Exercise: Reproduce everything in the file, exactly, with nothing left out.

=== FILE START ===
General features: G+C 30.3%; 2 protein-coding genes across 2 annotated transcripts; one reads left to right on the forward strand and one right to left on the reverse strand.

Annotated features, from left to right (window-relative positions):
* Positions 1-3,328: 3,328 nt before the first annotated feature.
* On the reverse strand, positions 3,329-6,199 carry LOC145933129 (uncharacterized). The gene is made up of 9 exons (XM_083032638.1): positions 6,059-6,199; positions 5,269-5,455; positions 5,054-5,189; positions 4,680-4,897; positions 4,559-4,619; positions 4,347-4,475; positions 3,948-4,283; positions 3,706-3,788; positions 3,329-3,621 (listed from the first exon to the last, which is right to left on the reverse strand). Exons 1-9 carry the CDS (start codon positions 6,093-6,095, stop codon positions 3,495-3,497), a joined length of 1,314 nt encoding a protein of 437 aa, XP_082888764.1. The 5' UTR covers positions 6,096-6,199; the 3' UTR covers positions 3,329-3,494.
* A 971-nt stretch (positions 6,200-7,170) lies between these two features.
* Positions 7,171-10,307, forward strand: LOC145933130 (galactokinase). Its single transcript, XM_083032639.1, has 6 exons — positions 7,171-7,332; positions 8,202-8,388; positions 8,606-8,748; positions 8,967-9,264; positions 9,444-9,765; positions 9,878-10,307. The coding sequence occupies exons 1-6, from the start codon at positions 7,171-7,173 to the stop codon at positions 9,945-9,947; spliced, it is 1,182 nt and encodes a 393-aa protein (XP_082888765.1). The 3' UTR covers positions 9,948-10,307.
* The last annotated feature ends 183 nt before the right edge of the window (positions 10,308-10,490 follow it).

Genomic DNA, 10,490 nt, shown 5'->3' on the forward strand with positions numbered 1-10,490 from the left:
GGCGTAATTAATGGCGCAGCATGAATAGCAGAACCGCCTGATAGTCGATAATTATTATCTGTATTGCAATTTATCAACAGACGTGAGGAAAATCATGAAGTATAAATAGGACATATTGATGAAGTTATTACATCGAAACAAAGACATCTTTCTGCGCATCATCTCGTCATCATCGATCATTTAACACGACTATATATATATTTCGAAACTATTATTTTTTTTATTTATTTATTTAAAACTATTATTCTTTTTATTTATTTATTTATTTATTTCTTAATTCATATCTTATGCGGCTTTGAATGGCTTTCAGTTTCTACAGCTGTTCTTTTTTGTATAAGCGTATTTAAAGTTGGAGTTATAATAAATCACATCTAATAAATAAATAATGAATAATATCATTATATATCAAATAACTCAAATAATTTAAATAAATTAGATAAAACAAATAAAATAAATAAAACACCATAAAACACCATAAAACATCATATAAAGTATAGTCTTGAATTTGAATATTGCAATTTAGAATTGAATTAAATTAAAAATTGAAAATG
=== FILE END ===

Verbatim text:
General features: G+C 30.3%; 2 protein-coding genes across 2 annotated transcripts; one reads left to right on the forward strand and one right to left on the reverse strand.

Annotated features, from left to right (window-relative positions):
* Positions 1-3,328: 3,328 nt before the first annotated feature.
* On the reverse strand, positions 3,329-6,199 carry LOC145933129 (uncharacterized). The gene is made up of 9 exons (XM_083032638.1): positions 6,059-6,199; positions 5,269-5,455; positions 5,054-5,189; positions 4,680-4,897; positions 4,559-4,619; positions 4,347-4,475; positions 3,948-4,283; positions 3,706-3,788; positions 3,329-3,621 (listed from the first exon to the last, which is right to left on the reverse strand). Exons 1-9 carry the CDS (start codon positions 6,093-6,095, stop codon positions 3,495-3,497), a joined length of 1,314 nt encoding a protein of 437 aa, XP_082888764.1. The 5' UTR covers positions 6,096-6,199; the 3' UTR covers positions 3,329-3,494.
* A 971-nt stretch (positions 6,200-7,170) lies between these two features.
* Positions 7,171-10,307, forward strand: LOC145933130 (galactokinase). Its single transcript, XM_083032639.1, has 6 exons — positions 7,171-7,332; positions 8,202-8,388; positions 8,606-8,748; positions 8,967-9,264; positions 9,444-9,765; positions 9,878-10,307. The coding sequence occupies exons 1-6, from the start codon at positions 7,171-7,173 to the stop codon at positions 9,945-9,947; spliced, it is 1,182 nt and encodes a 393-aa protein (XP_082888765.1). The 3' UTR covers positions 9,948-10,307.
* The last annotated feature ends 183 nt before the right edge of the window (positions 10,308-10,490 follow it).

Genomic DNA, 10,490 nt, shown 5'->3' on the forward strand with positions numbered 1-10,490 from the left:
GGCGTAATTAATGGCGCAGCATGAATAGCAGAACCGCCTGATAGTCGATAATTATTATCTGTATTGCAATTTATCAACAGACGTGAGGAAAATCATGAAGTATAAATAGGACATATTGATGAAGTTATTACATCGAAACAAAGACATCTTTCTGCGCATCATCTCGTCATCATCGATCATTTAACACGACTATATATATATTTCGAAACTATTATTTTTTTTATTTATTTATTTAAAACTATTATTCTTTTTATTTATTTATTTATTTATTTCTTAATTCATATCTTATGCGGCTTTGAATGGCTTTCAGTTTCTACAGCTGTTCTTTTTTGTATAAGCGTATTTAAAGTTGGAGTTATAATAAATCACATCTAATAAATAAATAATGAATAATATCATTATATATCAAATAACTCAAATAATTTAAATAAATTAGATAAAACAAATAAAATAAATAAAACACCATAAAACACCATAAAACATCATATAAAGTATAGTCTTGAATTTGAATATTGCAATTTAGAATTGAATTAAATTAAAAATTGAAAATG